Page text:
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(LEAD) (News Focus) N. Korea seeks to show its ability to strike Guam: experts

2017/08/29 16:55

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(ATTN: UPDATES with view on atmospheric re-entry technology in lead paras; MODIFIES headline; ADDS bylines)

By Lee Chi-dong and Kim Soo-yeon

SEOUL, Aug. 29 (Yonhap) -- North Korea's firing of a ballistic missile over Japan on Tuesday is apparently aimed at showing that it's not bluffing with its recent threat to strike waters near Guam, experts here said.

They believe the North's focus this time was likely testing the atmospheric re-entry technology of its mid-range ballistic missiles for possible combat use.

The North launched what appears to be an intermediate-range ballistic missile (IRBM) from Pyongyang early Tuesday morning. It flew more than 2,700 kilometers at a maximum altitude of around 550 km. It was the country's first-known ballistic missile launched from its capital.

Noteworthy is that the missile was fired on the standard trajectory of 30-45 degrees in contrast to the communist nation's practice of test-launching mid-range ballistic missiles at a lofted angle to avoid flying over Japan.

The North's launch of an IRBM-class missile at a normal angle is unprecedented.

It's a "big deal," David Wright, a co-director of the Union of Concerned Scientists, said.

In May, in fact, the North fired an apparent IRBM at a lofted angle that traveled only about 780km at the apogee of some 2,100 km.

"North Korea has boasted its Guam strike capability with the flight trajectory of the ballistic missile like that in a real combat," said Chang Young-keun, a missile expert at Korea Aerospace University. "The launch this time should be regarded as a realistic threat, not a simple test."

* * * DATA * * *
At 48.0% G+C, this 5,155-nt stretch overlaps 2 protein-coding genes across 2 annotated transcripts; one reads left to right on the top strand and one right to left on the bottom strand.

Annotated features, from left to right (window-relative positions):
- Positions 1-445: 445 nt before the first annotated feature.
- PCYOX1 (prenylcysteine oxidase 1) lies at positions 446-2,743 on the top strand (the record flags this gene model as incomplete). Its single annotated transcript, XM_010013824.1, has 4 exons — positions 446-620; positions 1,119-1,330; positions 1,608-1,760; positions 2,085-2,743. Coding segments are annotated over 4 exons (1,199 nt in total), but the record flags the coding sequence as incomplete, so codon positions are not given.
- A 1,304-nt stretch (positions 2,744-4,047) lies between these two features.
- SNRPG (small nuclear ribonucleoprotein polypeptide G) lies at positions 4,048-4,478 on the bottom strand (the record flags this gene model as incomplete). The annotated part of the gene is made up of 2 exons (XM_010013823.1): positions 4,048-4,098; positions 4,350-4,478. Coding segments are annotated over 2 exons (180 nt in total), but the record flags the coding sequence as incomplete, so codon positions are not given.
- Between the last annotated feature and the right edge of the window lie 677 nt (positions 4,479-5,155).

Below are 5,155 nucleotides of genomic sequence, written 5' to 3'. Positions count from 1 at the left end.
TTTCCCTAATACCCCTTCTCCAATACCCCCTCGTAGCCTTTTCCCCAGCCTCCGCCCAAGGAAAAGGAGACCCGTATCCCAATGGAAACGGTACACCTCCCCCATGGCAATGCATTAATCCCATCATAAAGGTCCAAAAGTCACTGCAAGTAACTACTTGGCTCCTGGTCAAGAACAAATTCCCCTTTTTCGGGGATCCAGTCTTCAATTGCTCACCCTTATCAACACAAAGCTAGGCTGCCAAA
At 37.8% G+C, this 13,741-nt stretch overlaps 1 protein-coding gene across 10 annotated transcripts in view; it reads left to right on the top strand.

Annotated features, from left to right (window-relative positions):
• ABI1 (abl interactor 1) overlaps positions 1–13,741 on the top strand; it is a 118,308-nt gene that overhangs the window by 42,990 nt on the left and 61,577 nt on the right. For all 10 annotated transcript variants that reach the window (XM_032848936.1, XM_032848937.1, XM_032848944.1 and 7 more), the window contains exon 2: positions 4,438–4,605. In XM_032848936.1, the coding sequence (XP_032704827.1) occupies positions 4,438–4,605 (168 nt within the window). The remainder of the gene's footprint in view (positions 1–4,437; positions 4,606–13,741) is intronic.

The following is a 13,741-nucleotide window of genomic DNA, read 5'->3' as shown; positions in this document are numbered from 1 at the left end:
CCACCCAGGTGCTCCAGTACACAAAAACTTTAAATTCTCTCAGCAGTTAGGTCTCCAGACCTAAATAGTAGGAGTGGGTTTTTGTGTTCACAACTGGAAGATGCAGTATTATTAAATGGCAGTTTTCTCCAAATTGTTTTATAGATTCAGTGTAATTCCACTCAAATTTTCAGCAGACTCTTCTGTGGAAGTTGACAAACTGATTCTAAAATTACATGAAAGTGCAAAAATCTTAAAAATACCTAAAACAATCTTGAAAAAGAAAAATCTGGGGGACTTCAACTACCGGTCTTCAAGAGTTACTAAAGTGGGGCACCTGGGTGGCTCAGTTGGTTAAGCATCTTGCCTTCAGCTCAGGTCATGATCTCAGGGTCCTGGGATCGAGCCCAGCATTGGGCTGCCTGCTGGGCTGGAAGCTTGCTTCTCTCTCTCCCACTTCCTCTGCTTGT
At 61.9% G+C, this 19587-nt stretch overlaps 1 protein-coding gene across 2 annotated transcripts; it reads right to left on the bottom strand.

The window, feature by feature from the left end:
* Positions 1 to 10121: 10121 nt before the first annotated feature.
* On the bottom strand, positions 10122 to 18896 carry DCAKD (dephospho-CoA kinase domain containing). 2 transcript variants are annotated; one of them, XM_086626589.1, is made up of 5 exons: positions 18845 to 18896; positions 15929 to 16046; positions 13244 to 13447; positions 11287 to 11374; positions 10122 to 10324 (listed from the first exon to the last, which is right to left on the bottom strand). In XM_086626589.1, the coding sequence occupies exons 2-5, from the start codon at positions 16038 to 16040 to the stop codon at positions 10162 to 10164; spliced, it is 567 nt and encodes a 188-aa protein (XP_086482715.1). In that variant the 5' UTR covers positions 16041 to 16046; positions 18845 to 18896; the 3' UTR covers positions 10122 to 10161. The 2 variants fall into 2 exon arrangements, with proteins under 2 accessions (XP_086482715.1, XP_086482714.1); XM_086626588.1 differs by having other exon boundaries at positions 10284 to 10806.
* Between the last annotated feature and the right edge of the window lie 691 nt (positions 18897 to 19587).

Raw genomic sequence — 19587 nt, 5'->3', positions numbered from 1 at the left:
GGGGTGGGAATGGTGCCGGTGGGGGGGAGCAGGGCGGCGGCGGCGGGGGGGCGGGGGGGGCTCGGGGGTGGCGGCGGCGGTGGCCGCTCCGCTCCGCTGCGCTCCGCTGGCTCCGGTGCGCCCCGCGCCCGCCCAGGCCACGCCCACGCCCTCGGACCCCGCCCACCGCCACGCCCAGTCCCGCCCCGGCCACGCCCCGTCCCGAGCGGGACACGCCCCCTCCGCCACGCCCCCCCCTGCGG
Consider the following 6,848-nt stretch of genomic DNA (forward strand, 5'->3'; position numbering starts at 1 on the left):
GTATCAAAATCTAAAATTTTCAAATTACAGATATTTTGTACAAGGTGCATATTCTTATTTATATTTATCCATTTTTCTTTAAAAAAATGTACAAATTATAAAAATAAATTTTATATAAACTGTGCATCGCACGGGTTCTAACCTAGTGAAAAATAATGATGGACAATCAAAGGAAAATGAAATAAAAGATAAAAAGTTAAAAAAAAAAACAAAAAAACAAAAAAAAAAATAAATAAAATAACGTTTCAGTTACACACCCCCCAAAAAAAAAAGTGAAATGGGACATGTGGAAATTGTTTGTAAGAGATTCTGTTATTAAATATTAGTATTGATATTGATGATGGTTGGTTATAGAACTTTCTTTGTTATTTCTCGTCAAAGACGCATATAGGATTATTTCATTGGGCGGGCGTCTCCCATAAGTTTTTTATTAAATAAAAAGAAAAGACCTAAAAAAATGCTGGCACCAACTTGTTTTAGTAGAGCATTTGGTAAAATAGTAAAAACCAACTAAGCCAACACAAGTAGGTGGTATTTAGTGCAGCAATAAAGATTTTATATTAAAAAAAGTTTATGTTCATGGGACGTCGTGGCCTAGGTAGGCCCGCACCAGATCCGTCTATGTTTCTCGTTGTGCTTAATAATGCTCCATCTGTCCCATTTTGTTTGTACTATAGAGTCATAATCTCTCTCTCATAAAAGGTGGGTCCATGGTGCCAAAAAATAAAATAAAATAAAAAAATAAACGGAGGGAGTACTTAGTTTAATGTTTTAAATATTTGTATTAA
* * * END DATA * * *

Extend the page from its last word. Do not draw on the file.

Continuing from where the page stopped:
Guam, approximately 3,000km southeast of North Korea, hosts key U.S. naval and air force bases to be used for a bridgehead for dispatching U.S. troops to Korea in the event of an emergency situation.

It is still unconfirmed, however, whether the secretive North has mastered the re-entry technology, according to the South's intelligence community.

The question is whether the warhead of the missile remained intact at the time of re-entry.

An image of North Korea's ballistic missile launch. (Yonhap) An image of North Korea's ballistic missile launch. (Yonhap)

Other pundits agreed that Pyongyang's aim was to hone its skills to carry out threats of sending missiles toward Guam, braving Japan's fierce protest.

North Korean ballistic missiles had flown over Japan only twice, in 1998 and in 2009.

Earlier this month, the North threatened to fire four Hwasong-12 IRBMs toward Guam amid a trade of bellicose rhetoric with U.S. President Donald Trump.

"I think that the North probably made a provocative act (that displayed its missile capability) as it can't fire missiles toward Guam, which means an attack on the U.S.," said Koh Yu-hwan, a professor at Dongguk University in Seoul.

The move came amid a conciliatory gesture from U.S. officials once emboldened by no news of the North's provocation until last weekend. They construed Pyongyang's "restraint" as heralding "positive" things.